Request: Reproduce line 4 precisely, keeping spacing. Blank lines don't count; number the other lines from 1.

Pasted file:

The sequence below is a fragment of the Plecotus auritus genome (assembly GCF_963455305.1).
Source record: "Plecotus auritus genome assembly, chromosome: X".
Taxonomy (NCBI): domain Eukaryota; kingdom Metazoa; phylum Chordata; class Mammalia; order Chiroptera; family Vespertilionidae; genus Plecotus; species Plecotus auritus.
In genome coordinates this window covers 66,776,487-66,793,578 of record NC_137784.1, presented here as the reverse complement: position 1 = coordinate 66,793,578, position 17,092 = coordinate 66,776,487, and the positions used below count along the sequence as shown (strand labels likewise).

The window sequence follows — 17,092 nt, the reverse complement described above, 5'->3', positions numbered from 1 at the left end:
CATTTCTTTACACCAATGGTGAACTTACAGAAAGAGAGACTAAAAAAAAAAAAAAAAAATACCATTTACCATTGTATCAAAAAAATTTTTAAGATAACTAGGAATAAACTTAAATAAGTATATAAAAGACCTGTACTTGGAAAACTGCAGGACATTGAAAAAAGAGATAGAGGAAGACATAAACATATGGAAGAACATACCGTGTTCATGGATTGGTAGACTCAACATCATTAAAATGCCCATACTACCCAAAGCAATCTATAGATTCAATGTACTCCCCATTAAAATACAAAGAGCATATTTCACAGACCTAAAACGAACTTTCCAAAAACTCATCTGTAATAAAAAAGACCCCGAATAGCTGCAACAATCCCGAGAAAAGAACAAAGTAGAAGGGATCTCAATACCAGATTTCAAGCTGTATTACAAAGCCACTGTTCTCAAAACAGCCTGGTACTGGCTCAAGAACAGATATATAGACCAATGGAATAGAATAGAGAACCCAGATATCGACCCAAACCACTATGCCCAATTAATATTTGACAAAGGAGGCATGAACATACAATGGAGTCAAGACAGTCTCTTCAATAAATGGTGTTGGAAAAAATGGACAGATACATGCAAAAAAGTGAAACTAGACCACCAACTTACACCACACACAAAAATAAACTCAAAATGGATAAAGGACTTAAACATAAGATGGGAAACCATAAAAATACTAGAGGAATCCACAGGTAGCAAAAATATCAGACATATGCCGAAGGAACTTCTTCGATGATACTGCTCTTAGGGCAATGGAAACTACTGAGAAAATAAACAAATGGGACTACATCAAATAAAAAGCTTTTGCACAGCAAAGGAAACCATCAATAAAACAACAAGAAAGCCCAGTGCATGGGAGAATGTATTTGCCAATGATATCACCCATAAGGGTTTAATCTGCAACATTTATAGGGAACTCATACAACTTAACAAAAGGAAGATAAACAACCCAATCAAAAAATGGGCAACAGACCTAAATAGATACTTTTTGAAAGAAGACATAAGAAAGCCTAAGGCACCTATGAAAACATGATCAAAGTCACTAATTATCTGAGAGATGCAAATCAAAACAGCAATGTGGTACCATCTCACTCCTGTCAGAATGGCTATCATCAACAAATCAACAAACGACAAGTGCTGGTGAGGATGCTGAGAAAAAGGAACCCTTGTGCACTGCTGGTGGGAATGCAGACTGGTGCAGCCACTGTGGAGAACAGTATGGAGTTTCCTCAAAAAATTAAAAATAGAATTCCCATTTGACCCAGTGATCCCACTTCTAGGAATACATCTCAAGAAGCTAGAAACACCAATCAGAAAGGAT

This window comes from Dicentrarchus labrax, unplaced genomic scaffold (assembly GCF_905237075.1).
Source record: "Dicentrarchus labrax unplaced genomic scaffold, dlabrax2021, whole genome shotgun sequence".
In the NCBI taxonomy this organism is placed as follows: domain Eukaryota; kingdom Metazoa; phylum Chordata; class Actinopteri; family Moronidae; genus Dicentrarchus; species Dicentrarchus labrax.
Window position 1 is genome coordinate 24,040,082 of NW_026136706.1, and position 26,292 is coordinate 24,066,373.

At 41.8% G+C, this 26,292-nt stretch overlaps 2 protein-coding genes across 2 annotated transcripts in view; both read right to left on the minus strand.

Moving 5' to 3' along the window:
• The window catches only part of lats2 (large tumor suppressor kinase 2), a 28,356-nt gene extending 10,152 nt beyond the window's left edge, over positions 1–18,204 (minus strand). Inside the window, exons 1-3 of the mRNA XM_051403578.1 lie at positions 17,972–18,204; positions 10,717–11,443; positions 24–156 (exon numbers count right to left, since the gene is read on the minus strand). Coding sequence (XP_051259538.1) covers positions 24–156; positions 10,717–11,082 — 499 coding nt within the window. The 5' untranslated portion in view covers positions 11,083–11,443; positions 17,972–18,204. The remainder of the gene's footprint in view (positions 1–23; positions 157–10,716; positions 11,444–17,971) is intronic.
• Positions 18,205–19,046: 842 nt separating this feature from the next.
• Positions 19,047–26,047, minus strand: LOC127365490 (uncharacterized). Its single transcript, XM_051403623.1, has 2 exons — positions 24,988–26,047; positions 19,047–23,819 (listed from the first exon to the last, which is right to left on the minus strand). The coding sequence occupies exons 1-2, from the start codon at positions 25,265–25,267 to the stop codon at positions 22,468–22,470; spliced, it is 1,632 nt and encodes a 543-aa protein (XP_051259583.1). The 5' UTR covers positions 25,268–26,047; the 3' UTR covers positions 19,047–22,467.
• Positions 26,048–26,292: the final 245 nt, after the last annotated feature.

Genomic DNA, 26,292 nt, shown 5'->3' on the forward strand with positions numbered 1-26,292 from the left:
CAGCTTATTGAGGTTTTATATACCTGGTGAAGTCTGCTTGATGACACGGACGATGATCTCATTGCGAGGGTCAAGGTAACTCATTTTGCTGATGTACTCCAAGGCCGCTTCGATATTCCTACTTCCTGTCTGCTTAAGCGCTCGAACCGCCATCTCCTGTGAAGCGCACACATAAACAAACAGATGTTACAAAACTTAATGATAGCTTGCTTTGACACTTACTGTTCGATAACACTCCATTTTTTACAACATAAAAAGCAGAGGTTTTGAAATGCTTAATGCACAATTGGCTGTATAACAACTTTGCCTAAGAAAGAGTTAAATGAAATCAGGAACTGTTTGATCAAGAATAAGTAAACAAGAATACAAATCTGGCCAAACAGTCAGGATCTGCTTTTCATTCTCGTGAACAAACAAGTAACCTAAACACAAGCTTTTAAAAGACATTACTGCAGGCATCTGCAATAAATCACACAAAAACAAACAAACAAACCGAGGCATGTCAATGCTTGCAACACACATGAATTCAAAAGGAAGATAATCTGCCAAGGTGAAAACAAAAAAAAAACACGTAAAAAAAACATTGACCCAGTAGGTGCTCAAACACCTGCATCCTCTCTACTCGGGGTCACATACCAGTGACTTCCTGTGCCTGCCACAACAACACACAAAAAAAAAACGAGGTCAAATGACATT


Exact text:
In genome coordinates this window covers 66,776,487-66,793,578 of record NC_137784.1, presented here as the reverse complement: position 1 = coordinate 66,793,578, position 17,092 = coordinate 66,776,487, and the positions used below count along the sequence as shown (strand labels likewise).